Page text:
To begin my series of Story Studies, I turn to one of the most beloved book series of the past couple of decades and one of the earliest fantasy works I encountered as a child.
My first encounter: My exposure to J. K. Rowling’s Harry Potter series was gradual. I did see the movies before reading the books, but please don’t hate me. (I was just a kid when I saw the first couple of movies and didn’t know at the time that the book is usually better than its movie adaptation.) Anyways, I began the Harry Potter series with the first two movies while in elementary school. In middle school, my parents added three and four. After watching the first four movies, I finally read the first four books. Then, before my freshman year of high school when the last movie came out in theaters, I watched the remaining films (five, six, and seven) for the first time and saw Deathly Hallows Part 2 in theaters, my only Harry Potter movie to see on the big screen (unless you count the Fantastic Beasts movies). Immediately after this, I read the whole series for the first time.
What I love: As a child, I think it was the first two Harry Potter movies that first fostered my love with fantasy stories (that, and The Chronicles of Narnia series, which I’ll talk about in two weeks). There’s a sense of wonder and magic (obviously…) in this genre that captivated me as a child, especially framed within the wonderful wizarding world of Hogwarts. Though it’s been well over ten years since I first watched Sorcerer’s Stone, every time I watch (or read) it I’m immediately brought back to my childhood and reminded of the sense of wonder I had when I watched it for the first time all those years ago.
Nowadays, I consider J. K. Rowling’s series as a master class in writing characterization. There are so many incredible details littered in her writing that paint a vivid picture of each individual, major and minor characters alike. Her books feel well-populated, as even the minor characters feel real. In fact, some of the lesser-seen characters (like Narcissa Malfoy) are my favorites of the series. I’m convinced that her in depth character creations is one of the main reasons why people love her books so much. (Another major reason, I think, is her creative and original world, which is also rich with details.) Someday I want to read through the series and highlight every single characterizing detail to really study how she writes. I could learn a lot from her writing, for sure.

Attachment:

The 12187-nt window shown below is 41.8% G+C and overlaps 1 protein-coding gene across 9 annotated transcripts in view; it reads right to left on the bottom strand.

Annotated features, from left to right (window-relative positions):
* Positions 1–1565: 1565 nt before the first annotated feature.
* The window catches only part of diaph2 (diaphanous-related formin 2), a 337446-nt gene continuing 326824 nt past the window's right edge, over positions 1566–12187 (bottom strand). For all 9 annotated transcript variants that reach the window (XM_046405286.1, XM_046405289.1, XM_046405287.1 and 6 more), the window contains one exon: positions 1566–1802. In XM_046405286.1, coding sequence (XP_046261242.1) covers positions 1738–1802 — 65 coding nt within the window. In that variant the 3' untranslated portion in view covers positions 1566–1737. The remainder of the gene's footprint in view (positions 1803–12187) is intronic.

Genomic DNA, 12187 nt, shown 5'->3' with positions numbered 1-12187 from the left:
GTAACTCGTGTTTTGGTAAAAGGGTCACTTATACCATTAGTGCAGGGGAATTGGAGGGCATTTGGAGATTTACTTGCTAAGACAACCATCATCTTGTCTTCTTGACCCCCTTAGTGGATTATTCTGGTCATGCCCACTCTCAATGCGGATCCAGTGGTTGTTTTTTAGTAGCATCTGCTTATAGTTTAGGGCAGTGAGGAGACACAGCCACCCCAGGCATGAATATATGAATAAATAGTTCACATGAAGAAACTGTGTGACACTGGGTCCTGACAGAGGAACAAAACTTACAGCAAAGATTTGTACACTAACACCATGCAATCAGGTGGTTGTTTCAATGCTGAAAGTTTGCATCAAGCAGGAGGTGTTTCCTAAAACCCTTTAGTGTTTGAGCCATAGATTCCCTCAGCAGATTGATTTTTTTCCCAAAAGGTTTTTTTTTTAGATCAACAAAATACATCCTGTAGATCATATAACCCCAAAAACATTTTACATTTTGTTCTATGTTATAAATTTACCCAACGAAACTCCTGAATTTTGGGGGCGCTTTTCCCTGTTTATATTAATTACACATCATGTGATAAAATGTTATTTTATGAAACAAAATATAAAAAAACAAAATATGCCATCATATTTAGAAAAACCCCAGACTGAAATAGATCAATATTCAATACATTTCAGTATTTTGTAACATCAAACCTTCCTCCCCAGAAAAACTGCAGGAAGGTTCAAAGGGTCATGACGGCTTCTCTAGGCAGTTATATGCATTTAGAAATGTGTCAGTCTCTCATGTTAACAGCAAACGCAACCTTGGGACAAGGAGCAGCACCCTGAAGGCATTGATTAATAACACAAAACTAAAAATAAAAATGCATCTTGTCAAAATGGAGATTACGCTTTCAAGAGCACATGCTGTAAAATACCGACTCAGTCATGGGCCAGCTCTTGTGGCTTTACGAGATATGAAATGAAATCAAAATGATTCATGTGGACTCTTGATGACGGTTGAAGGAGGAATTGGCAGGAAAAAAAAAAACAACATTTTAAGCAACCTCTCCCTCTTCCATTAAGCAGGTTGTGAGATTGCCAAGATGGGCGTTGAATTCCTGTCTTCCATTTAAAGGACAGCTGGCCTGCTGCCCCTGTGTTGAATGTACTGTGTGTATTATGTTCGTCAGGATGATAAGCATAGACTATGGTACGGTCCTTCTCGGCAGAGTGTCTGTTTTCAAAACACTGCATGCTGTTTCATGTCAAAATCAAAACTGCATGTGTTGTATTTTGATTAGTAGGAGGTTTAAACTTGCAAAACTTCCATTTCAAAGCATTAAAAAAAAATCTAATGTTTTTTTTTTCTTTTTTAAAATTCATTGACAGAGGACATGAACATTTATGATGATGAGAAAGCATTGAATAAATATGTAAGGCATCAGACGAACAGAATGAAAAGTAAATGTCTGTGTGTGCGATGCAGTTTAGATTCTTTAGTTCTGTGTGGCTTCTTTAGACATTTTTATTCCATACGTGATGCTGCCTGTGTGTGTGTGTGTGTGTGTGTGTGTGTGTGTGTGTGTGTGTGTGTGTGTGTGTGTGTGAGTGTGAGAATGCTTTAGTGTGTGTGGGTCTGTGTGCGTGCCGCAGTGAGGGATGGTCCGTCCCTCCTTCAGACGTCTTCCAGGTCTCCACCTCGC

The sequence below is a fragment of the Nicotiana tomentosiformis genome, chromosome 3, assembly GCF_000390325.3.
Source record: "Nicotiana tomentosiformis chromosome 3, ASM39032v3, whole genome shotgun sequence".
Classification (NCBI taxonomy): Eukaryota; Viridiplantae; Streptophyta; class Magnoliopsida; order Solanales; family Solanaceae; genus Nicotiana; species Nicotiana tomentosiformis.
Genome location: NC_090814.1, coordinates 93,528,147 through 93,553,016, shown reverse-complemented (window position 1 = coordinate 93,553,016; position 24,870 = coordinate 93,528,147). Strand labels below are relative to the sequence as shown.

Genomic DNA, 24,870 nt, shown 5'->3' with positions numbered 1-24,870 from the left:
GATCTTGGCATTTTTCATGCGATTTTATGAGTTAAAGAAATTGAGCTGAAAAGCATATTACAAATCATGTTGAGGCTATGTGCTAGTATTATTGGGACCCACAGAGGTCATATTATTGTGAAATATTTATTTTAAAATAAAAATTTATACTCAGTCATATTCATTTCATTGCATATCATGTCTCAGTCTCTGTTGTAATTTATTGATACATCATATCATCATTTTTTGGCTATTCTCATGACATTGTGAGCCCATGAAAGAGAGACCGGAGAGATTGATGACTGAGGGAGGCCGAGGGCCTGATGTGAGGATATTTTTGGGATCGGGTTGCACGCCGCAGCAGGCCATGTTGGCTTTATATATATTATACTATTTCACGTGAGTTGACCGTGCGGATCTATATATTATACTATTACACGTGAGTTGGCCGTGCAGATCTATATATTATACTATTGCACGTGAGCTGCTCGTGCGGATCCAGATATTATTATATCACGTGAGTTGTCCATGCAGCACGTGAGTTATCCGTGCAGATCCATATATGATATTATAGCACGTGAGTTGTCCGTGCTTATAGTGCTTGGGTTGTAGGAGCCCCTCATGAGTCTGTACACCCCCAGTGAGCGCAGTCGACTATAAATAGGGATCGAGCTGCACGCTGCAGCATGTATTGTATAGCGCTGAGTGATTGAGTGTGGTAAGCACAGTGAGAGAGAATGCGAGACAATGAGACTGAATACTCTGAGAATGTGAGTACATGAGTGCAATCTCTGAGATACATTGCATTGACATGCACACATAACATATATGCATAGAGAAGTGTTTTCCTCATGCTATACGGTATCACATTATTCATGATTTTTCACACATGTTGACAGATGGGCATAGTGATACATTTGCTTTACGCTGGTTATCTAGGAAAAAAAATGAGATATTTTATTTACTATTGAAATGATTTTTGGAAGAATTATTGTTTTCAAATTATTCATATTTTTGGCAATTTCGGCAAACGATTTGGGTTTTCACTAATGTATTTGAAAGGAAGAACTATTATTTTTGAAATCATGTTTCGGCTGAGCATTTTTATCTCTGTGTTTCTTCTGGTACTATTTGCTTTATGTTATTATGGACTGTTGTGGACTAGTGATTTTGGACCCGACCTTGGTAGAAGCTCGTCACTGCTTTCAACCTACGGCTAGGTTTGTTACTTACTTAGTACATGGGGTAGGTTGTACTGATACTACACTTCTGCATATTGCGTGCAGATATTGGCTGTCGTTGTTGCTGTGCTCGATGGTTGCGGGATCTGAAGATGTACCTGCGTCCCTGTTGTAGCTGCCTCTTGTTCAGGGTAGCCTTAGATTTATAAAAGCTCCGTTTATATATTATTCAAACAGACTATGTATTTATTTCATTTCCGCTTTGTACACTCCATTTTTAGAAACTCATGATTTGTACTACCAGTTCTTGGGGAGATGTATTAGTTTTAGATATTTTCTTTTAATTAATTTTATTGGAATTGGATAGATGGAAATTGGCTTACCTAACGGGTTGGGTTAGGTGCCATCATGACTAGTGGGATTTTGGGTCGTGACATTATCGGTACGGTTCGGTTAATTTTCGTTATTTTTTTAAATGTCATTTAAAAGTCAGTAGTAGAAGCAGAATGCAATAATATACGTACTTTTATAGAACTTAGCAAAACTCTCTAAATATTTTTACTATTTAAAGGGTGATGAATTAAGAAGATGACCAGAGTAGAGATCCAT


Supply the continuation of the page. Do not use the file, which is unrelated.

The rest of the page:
What critiques I have: Personally, I wanted more interaction between the Muggle world and the Magical one, specifically when it comes to history. Why are the wizards so secretive? Why does the Ministry report to the British government? Those sorts of questions were fascinating to me when I read the books, so I would’ve liked to know more. It probably isn’t relevant to the story, and I’m not necessarily curious enough to go search through Pottermore to see if there’s something on there, but it’s also hard to make a complaint about the Harry Potter series.
And, of course, there are the common plot problems, conveniences, and unresolved mysteries that people tend to point out, such as the existence of Time Turners and who has access to them, or how Harry finds out that he’s a horcrux, or how horcruxes are even made, and the like. I think there are a few things that fans (myself included) just accept about the Harry Potter world that could’ve (or should’ve) been elaborated on for the sake of clarity, but I think the same could be said about a lot of popular franchises too. And, honestly, for the most part these little things don’t distract me from enjoying the story as it is.
And finally, the series definitely needed more amazing starring role Hufflepuffs. Yes, I’m a Hufflepuff. No, I’m not biased—why would you think that?
My greatest takeaways: Harry Potter planted the first seed of my idea to write “modern fantasy” stories, as the whole premise of Rowling’s series is wizards living among us ordinary folk. (My own books largely deal with the supernatural hidden among the ordinary as well.) Specifically, I think what planted this particular seed was the chapter at the beginning of Half-Blood Prince where the Minister of Magic reports to the British Prime Minister. However, related to my earlier critique, though Harry Potter does take place in our world, it rarely seemed like it to me. The books focused too much on the magical parts of the world, not so much the magical within the ordinary, and its predominant setting in Hogwarts made the saga feel like it took place in a world separate from our own. But when I read that scene at the beginning of Half-Blood Prince, I found the first spark of inspiration to think about the fantastical hidden among us. This would later be built upon by Michael Scott’s The Secrets of the Immortal Nicholas Flamel series (which honestly might be my favorite young adult fantasy series I’ve ever read—but more on that in a few months).
My second major takeaway is on the characterization bit. It is possible to write a story with well-developed, well-written characters, and, for a fantasy epic, it makes the story richer and feel more real.
There you have it: my evaluation of the Harry Potter series and how it impacted me as a writer. While I perhaps prefer other stories to Rowling’s series, this is still a story that I find well-written, culture-shaping, and very satisfying.
What do you think of Harry Potter? Which is your favorite in the series?